Biowaste to fuel Tallinn’s fleet of gas buses
Text Timo Huttunen Photos André Altjõe, EKT Ecobio
Gas produced at the soon-to-be-opened biogas plant in Maardu, near Tallinn, will be used to fuel Tallinn Linnatransport’s (TLT) fleet of gas buses.
The first batch of gas will already be fueling Tallinn’s buses by the end of this year. The biomethane produced in the new plant will be delivered to TLT filling stations in Tallinn, where the gas buses will be refuelled. 14 million euros has been invested in the construction of the biogas plant.
According to Henry Uljas, the owner of the gas stations and chairman of the board of Bioforce Infra OÜ, a partner of Tallinna Linnatransport, the new facility enables the share of biomethane to be further increased at gas stations.
“We consider it very important to increase the amount of environmentally friendly gas produced in Estonia in Tallinn’s bus fleet. In addition to reducing our carbon footprint, we also need to reduce our dependence on fossil energy sources,” said Uljas.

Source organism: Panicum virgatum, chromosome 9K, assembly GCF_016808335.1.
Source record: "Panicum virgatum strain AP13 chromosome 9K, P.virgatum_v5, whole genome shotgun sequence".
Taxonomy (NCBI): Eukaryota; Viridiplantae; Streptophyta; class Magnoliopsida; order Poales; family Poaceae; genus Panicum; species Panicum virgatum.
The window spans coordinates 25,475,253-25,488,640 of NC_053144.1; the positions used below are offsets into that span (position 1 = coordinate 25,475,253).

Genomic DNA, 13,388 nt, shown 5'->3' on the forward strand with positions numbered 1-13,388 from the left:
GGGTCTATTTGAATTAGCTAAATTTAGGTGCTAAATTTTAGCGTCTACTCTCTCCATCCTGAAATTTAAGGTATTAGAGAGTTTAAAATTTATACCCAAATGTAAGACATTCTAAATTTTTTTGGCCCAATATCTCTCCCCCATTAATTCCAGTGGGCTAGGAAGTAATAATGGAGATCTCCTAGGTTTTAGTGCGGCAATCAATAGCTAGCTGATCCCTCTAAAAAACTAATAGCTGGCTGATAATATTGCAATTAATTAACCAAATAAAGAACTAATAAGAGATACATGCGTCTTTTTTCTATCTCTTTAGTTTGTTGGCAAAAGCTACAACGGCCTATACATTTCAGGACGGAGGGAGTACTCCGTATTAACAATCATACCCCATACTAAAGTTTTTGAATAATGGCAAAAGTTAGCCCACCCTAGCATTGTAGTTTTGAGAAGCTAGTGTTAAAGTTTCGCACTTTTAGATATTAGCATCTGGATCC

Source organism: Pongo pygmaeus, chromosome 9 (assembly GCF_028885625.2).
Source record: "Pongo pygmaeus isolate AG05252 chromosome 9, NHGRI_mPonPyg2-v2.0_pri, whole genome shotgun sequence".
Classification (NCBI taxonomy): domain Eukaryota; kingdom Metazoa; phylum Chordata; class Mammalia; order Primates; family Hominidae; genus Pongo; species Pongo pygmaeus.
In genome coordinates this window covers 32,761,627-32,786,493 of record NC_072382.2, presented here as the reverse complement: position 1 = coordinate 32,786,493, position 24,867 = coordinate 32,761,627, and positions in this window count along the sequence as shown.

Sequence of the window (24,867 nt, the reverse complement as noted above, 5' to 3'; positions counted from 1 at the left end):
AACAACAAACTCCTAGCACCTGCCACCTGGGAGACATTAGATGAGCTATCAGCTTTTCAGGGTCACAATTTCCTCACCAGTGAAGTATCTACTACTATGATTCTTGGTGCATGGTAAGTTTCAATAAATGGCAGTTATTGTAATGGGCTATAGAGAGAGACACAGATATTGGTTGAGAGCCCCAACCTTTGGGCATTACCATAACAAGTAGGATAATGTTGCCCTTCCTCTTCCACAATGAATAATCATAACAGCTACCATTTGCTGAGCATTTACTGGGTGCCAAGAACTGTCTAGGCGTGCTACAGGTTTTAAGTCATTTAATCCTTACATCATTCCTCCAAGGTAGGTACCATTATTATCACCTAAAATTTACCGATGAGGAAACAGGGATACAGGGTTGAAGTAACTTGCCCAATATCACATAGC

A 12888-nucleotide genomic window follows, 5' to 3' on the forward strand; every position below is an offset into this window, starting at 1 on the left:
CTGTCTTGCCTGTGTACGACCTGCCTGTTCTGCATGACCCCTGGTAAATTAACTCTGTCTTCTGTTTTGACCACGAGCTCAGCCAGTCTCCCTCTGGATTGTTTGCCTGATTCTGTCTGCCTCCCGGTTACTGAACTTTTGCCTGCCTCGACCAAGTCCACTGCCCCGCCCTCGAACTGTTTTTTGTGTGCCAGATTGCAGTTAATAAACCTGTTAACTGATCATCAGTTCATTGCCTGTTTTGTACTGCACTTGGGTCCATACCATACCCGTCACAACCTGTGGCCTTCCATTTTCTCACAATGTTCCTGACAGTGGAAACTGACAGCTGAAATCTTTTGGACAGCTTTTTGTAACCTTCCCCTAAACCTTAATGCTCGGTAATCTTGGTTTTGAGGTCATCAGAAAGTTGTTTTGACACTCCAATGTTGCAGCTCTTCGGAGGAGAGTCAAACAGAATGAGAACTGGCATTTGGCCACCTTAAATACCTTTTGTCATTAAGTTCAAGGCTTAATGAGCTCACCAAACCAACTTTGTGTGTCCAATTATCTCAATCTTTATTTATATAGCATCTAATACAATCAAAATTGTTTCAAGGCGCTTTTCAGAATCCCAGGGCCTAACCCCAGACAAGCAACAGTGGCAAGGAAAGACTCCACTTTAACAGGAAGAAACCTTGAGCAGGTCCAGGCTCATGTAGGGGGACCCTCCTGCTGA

“The Maardu plant is Estonia’s first biogas plant designed to process food waste. Biowaste can now be used to make several products that promote energy and food self-sufficiency. The first and most important product is methane, which is a valuable source of energy. The second product we produce is suitable for agriculture as a fertilizer,” said EKT Ecobio OÜ board member Argo Luude.
EKT Ecobion’s Maardu factory will produce around 5,000–6,000 cubic meters of biomethane every day. When the plant operates at full capacity, it can produce approximately two million cubic meters of biomethane per year.
“We are satisfied because the new facility enables TLT’s gas buses to travel more kilometres with domestic and environmentally friendly gas. Our buses drive approximately 33 million kilometres a year in all weathers and almost 70 per cent of our buses are gas buses,” said Kaido Padar, chairman of the board of TLT.
The biogas plant can process approximately 20,000 tons of biodegradable waste per year. Bio-waste is brought to the factory from all over Estonia. The Maardu plant is Estonia’s first biogas plant designed for kitchen and food waste.
During the process, the bacteria break down the biomass into small parts. In a later production process, another type of bacteria produces biogas with an average of 50-60 per cent methane. The raw gas is cleaned and thus biomethane is obtained, which corresponds to natural gas in its properties and calorific value.